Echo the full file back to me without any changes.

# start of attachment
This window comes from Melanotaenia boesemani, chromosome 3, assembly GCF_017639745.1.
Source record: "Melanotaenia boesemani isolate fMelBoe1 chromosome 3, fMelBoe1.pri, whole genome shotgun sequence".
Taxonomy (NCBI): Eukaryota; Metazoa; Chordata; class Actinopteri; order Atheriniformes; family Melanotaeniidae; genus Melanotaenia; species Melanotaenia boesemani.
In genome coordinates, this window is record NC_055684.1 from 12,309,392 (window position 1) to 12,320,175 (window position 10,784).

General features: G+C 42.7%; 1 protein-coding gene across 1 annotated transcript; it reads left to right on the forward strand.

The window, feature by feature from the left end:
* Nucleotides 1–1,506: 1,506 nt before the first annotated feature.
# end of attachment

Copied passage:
This window comes from Melanotaenia boesemani, chromosome 3, assembly GCF_017639745.1.
Source record: "Melanotaenia boesemani isolate fMelBoe1 chromosome 3, fMelBoe1.pri, whole genome shotgun sequence".
Taxonomy (NCBI): Eukaryota; Metazoa; Chordata; class Actinopteri; order Atheriniformes; family Melanotaeniidae; genus Melanotaenia; species Melanotaenia boesemani.
In genome coordinates, this window is record NC_055684.1 from 12,309,392 (window position 1) to 12,320,175 (window position 10,784).

General features: G+C 42.7%; 1 protein-coding gene across 1 annotated transcript; it reads left to right on the forward strand.

The window, feature by feature from the left end:
* Nucleotides 1–1,506: 1,506 nt before the first annotated feature.